A Terrarium, Bottle Garden, or Wardian Case are all essentially the same thing in that each contains and supports a miniature ecosystem of plants.
Historically they were used to transport plants from their native countries to other countries where ordinarily they would not be able to survive in the new conditions.
As time progressed they became more widely available to the public and this allowed house plants to be protectivly grown under glass or plastic even though they were surrounded by unfavorable conditions i.e. the Victorians could now grow ferns despite their homes being filled with poisonous fumes which would normally kill these types of plants.
Today because Bottle Gardens are easy to create and maintain, they are commonly used as a substitute garden in areas where there is little or no outdoor space, such as in apartments.
Bottle Gardens are sometimes used in schools in order to study miniature ecosystem within a classroom. They are also used as a form of interior decoration with the containers often being as interesting as the plants grown within. Check Amazon for some inspiration -
If you like the look or idea of a Bottle Garden there is no reason why you shouldn't give it a go. They are very easy to set up and then look after going forward, you can grow many many different plants that would ordinarily be quite difficult in the home. Making fantastic gifts and presents to give to people, and really an almost limitless way to express your creatively. Our article takes a very simple carboy and takes you through the stages in setting one up as well as detailing our attempt along the way.
In many cases you will be starting with a brand new or very old Wardian case, bottle, carboy or terrarium, in any event it will need to be washed, to ensure the entire container is clean. A dusty outside will reduce the amount of light that reaches inside, and a dirty interior will do the same as well as encourage disease. Plus this is going to be a focal point in your home that will draw attention - you want it to be attractive!
We are using an old carboy bottle that was previously being used as a plant terrarium already. The bottle was filthy and filled with a stray Christmas Cactus cutting that had developed into a small plant, some grass and a sickly looking Wandering Jew. The soil was breaking down and was generally unsuitable, so everything was discarded (except for the Christmas Cactus which was potted up into a normal pot) and the bottle thoroughly washed inside and out.
Once cleaned and dry you're ready to go. The container which will house the plants needs to be set up ready and to do this you just need to create two layers within the base of the container. The first layer should be a very porous material to help with drainage and prevent fungal attacks caused by too much moisture. You can use material such as gravel, pebbles or sand, you can also add a thin layer of activated charcoal at this point if you want. The purpose of the charcoal is to reduce any smell caused by decomposition within the container later on.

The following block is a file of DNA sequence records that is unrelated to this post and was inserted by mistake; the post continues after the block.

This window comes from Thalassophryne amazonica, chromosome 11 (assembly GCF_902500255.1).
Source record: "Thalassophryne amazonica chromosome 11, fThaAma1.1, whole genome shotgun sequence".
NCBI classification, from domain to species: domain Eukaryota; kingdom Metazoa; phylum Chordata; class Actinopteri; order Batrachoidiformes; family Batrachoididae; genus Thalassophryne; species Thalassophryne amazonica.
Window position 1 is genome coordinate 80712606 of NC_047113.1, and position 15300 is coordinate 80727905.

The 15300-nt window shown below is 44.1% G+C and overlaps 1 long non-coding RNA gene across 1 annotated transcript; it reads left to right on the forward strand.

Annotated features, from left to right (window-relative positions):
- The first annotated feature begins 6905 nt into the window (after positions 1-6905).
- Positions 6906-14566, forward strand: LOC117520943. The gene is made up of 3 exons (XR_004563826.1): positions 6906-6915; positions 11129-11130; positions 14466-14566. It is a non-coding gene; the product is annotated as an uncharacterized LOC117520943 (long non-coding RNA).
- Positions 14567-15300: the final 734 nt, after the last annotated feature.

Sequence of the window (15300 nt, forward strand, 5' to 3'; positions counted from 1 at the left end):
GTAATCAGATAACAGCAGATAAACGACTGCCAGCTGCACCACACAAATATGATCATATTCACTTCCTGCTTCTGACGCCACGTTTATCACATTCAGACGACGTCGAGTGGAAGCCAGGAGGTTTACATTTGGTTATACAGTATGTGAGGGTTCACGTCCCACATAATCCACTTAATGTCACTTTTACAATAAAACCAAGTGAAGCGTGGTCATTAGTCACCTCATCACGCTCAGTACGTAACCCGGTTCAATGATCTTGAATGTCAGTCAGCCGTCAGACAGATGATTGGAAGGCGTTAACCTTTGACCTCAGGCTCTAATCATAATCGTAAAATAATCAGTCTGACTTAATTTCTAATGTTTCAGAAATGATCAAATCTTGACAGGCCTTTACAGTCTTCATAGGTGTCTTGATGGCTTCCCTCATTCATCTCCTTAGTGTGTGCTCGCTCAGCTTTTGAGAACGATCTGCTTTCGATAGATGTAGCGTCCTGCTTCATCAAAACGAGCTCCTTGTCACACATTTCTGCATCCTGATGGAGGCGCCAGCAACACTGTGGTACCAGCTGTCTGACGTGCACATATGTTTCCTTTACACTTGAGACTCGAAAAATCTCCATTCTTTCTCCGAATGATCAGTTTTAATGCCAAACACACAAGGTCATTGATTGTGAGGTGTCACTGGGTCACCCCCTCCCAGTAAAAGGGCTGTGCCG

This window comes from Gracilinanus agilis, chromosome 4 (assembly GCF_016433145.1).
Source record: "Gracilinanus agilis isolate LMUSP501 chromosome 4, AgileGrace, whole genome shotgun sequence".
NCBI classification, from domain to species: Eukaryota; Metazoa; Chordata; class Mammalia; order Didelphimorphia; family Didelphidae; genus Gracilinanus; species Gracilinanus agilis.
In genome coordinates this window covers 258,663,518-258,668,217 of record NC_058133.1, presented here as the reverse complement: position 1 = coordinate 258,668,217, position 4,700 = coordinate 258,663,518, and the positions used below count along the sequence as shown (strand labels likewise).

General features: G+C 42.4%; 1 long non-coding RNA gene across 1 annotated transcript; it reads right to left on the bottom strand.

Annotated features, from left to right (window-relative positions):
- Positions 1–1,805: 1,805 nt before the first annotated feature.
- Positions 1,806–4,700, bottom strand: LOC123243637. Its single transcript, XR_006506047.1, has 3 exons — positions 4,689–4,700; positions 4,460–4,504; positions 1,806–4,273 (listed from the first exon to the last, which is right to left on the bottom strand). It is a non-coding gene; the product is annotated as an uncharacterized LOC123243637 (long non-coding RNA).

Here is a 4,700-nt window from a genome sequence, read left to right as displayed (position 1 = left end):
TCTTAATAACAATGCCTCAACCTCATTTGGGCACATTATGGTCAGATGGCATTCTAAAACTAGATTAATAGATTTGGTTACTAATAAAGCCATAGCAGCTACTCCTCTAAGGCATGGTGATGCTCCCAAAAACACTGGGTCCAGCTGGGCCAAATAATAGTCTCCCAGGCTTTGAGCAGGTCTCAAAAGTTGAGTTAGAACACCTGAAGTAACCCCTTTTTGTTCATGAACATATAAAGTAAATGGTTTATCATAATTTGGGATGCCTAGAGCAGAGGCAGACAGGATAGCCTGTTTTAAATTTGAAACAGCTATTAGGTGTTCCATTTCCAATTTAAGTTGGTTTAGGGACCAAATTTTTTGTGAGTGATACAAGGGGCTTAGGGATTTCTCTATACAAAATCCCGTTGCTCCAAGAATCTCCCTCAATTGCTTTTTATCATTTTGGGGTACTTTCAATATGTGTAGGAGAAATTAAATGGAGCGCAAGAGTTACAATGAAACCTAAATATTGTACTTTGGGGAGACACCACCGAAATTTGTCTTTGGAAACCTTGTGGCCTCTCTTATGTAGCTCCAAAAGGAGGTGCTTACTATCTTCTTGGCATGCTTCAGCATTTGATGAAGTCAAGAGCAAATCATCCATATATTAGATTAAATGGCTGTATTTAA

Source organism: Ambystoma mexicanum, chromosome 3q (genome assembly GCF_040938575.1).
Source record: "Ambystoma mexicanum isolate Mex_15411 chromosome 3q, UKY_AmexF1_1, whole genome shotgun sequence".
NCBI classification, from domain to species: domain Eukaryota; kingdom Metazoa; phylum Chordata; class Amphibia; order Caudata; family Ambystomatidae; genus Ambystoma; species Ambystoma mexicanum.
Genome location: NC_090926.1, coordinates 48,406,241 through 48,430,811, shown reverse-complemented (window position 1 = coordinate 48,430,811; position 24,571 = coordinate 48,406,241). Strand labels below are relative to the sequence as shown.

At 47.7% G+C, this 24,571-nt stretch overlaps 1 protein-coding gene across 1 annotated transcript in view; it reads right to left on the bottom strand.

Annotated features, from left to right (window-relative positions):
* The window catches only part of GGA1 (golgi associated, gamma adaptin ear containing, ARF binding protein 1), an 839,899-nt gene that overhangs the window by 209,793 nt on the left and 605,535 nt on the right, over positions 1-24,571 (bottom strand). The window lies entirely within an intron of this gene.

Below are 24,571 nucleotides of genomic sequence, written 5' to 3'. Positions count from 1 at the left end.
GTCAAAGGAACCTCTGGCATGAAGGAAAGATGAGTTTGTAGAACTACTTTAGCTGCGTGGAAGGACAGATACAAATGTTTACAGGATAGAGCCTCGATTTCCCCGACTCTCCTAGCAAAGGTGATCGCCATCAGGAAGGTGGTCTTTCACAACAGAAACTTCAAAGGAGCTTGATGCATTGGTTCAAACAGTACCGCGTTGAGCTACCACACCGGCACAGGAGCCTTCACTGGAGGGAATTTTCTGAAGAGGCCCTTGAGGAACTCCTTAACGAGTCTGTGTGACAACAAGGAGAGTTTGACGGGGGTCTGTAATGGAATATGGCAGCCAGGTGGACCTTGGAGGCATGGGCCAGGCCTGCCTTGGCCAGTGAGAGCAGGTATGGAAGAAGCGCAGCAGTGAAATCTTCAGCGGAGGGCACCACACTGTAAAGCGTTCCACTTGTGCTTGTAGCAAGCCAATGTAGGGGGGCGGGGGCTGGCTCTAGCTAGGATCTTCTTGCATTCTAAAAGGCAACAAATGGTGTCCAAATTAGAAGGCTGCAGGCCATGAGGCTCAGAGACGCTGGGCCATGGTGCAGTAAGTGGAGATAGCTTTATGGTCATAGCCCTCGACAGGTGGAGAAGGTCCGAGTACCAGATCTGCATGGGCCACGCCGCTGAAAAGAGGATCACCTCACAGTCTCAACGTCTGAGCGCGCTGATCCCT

The second layer is the growing medium, i.e. what the plant roots will grow into and use to support themselves such as soil compost. It needs to be quite a thick layer and certainly several times as much as the first porous layer.
We followed our own instructions above but using a very thin later of porous material (pebbles) and no charcoal. This was because, firstly we did not have many pebbles to use and no activated charcoal. Secondly the first layer is generally a fail safe for incorrect watering technique, which (touch wood) we are usually good at.
The inside wasn't totally dry, so some of the compost that was poured in stuck to the sides however this wasn't a big problem as it could be washed down when it came to adding the water (more on this later).
Naturally the whole point of a Bottle Garden are the plants. Terrariums allow you to grow plants which require a high degree of humidity therefore your choice of potential inhabitants is huge although you must discount any house plants which produce flowers. This is because flowers do not tend to do well in very moisture rich atmospheres and will rot easily.
Although there are many suitable candidates for your miniature garden you still need to give it a little thought first. To start with, think about the look you want to end up with, are you perhaps looking for a variety of colour with many different leaf shapes to create a bold contrast? Perhaps a consistent height level so everything grows to roughly the same size? Or perhaps you want visual structure in which case you would need some taller plants and some short.